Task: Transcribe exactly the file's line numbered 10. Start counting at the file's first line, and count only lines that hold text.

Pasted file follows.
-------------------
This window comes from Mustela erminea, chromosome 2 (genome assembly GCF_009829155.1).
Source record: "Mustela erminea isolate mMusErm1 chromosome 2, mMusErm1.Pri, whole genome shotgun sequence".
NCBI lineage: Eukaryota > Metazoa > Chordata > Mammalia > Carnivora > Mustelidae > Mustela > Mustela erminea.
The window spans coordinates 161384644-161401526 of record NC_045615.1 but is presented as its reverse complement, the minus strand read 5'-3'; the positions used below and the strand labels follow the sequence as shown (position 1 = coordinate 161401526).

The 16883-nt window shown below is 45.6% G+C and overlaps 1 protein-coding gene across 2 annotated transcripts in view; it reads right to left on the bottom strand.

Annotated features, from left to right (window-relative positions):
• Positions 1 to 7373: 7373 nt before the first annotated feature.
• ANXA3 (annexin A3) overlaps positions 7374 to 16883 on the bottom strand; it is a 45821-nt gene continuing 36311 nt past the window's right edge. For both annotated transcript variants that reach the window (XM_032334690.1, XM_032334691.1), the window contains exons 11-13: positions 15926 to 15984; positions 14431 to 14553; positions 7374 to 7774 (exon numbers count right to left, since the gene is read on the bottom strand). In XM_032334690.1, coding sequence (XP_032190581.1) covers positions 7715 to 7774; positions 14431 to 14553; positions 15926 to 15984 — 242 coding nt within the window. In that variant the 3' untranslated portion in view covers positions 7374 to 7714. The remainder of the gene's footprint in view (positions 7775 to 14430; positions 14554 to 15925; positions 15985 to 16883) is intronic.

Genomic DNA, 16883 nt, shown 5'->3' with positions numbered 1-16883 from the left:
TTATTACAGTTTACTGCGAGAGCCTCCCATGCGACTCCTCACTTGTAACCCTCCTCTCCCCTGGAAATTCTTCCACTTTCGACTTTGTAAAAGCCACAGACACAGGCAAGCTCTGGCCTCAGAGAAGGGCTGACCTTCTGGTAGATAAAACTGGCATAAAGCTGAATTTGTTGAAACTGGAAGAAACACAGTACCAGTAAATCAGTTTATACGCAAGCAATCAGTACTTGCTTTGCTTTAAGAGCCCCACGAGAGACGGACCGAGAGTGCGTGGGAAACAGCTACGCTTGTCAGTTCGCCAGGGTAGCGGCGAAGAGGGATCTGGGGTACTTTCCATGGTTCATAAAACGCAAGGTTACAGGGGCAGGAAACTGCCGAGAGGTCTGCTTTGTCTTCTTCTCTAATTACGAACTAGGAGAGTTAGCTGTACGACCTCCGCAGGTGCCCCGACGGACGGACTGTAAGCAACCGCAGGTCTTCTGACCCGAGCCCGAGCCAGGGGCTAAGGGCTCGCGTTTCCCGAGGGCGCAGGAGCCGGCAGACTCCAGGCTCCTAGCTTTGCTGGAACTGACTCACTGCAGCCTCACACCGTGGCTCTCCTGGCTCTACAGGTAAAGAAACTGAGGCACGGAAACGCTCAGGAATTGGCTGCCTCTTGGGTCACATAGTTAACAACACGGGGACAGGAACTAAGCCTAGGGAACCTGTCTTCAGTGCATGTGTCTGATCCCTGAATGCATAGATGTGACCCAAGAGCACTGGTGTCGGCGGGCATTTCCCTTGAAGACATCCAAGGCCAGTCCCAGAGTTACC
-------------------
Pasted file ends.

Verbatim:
TTATTACAGTTTACTGCGAGAGCCTCCCATGCGACTCCTCACTTGTAACCCTCCTCTCCCCTGGAAATTCTTCCACTTTCGACTTTGTAAAAGCCACAGACACAGGCAAGCTCTGGCCTCAGAGAAGGGCTGACCTTCTGGTAGATAAAACTGGCATAAAGCTGAATTTGTTGAAACTGGAAGAAACACAGTACCAGTAAATCAGTTTATACGCAAGCAATCAGTACTTGCTTTGCTTTAAGAGCCCCACGAGAGACGGACCGAGAGTGCGTGGGAAACAGCTACGCTTGTCAGTTCGCCAGGGTAGCGGCGAAGAGGGATCTGGGGTACTTTCCATGGTTCATAAAACGCAAGGTTACAGGGGCAGGAAACTGCCGAGAGGTCTGCTTTGTCTTCTTCTCTAATTACGAACTAGGAGAGTTAGCTGTACGACCTCCGCAGGTGCCCCGACGGACGGACTGTAAGCAACCGCAGGTCTTCTGACCCGAGCCCGAGCCAGGGGCTAAGGGCTCGCGTTTCCCGAGGGCGCAGGAGCCGGCAGACTCCAGGCTCCTAGCTTTGCTGGAACTGACTCACTGCAGCCTCACACCGTGGCTCTCCTGGCTCTACAGGTAAAGAAACTGAGGCACGGAAACGCTCAGGAATTGGCTGCCTCTTGGGTCACATAGTTAACAACACGGGGACAGGAACTAAGCCTAGGGAACCTGTCTTCAGTGCATGTGTCTGATCCCTGAATGCATAGATGTGACCCAAGAGCACTGGTGTCGGCGGGCATTTCCCTTGAAGACATCCAAGGCCAGTCCCAGAGTTACC